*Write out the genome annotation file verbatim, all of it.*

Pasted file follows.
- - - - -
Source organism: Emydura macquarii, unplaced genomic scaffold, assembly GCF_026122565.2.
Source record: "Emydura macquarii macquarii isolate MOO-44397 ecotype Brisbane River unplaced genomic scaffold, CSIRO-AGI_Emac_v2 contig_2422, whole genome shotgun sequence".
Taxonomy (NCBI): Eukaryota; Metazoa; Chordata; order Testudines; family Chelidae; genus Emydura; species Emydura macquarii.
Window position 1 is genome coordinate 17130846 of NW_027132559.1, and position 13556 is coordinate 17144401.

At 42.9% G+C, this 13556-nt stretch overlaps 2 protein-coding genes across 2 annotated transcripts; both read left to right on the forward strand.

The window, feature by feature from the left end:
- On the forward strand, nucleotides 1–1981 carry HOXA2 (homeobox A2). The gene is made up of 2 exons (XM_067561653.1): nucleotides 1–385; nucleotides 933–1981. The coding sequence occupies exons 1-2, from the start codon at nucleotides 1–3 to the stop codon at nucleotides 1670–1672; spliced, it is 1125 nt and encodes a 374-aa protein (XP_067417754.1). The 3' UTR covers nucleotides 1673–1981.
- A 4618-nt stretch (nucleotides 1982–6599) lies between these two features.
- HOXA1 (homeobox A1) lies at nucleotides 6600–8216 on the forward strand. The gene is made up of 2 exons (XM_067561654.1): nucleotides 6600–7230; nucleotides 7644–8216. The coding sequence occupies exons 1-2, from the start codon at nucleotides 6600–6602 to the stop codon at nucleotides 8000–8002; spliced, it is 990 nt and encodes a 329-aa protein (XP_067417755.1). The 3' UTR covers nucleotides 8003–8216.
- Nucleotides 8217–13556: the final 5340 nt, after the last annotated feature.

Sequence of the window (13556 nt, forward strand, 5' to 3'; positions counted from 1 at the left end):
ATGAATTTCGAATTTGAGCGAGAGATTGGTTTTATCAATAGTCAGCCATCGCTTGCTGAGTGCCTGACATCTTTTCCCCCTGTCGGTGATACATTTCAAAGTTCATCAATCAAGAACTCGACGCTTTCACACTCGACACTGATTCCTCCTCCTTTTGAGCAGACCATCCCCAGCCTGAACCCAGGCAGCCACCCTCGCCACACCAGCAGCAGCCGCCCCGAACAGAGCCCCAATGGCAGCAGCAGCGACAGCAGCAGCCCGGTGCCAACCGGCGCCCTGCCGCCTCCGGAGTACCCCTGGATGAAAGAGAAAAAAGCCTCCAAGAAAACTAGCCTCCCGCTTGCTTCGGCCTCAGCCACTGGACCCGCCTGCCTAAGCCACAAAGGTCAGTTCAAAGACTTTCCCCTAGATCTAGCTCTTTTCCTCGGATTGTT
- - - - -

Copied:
Source organism: Emydura macquarii, unplaced genomic scaffold, assembly GCF_026122565.2.
Source record: "Emydura macquarii macquarii isolate MOO-44397 ecotype Brisbane River unplaced genomic scaffold, CSIRO-AGI_Emac_v2 contig_2422, whole genome shotgun sequence".
Taxonomy (NCBI): Eukaryota; Metazoa; Chordata; order Testudines; family Chelidae; genus Emydura; species Emydura macquarii.
Window position 1 is genome coordinate 17130846 of NW_027132559.1, and position 13556 is coordinate 17144401.

At 42.9% G+C, this 13556-nt stretch overlaps 2 protein-coding genes across 2 annotated transcripts; both read left to right on the forward strand.

The window, feature by feature from the left end:
- On the forward strand, nucleotides 1–1981 carry HOXA2 (homeobox A2). The gene is made up of 2 exons (XM_067561653.1): nucleotides 1–385; nucleotides 933–1981. The coding sequence occupies exons 1-2, from the start codon at nucleotides 1–3 to the stop codon at nucleotides 1670–1672; spliced, it is 1125 nt and encodes a 374-aa protein (XP_067417754.1). The 3' UTR covers nucleotides 1673–1981.
- A 4618-nt stretch (nucleotides 1982–6599) lies between these two features.
- HOXA1 (homeobox A1) lies at nucleotides 6600–8216 on the forward strand. The gene is made up of 2 exons (XM_067561654.1): nucleotides 6600–7230; nucleotides 7644–8216. The coding sequence occupies exons 1-2, from the start codon at nucleotides 6600–6602 to the stop codon at nucleotides 8000–8002; spliced, it is 990 nt and encodes a 329-aa protein (XP_067417755.1). The 3' UTR covers nucleotides 8003–8216.
- Nucleotides 8217–13556: the final 5340 nt, after the last annotated feature.

Sequence of the window (13556 nt, forward strand, 5' to 3'; positions counted from 1 at the left end):
ATGAATTTCGAATTTGAGCGAGAGATTGGTTTTATCAATAGTCAGCCATCGCTTGCTGAGTGCCTGACATCTTTTCCCCCTGTCGGTGATACATTTCAAAGTTCATCAATCAAGAACTCGACGCTTTCACACTCGACACTGATTCCTCCTCCTTTTGAGCAGACCATCCCCAGCCTGAACCCAGGCAGCCACCCTCGCCACACCAGCAGCAGCCGCCCCGAACAGAGCCCCAATGGCAGCAGCAGCGACAGCAGCAGCCCGGTGCCAACCGGCGCCCTGCCGCCTCCGGAGTACCCCTGGATGAAAGAGAAAAAAGCCTCCAAGAAAACTAGCCTCCCGCTTGCTTCGGCCTCAGCCACTGGACCCGCCTGCCTAAGCCACAAAGGTCAGTTCAAAGACTTTCCCCTAGATCTAGCTCTTTTCCTCGGATTGTT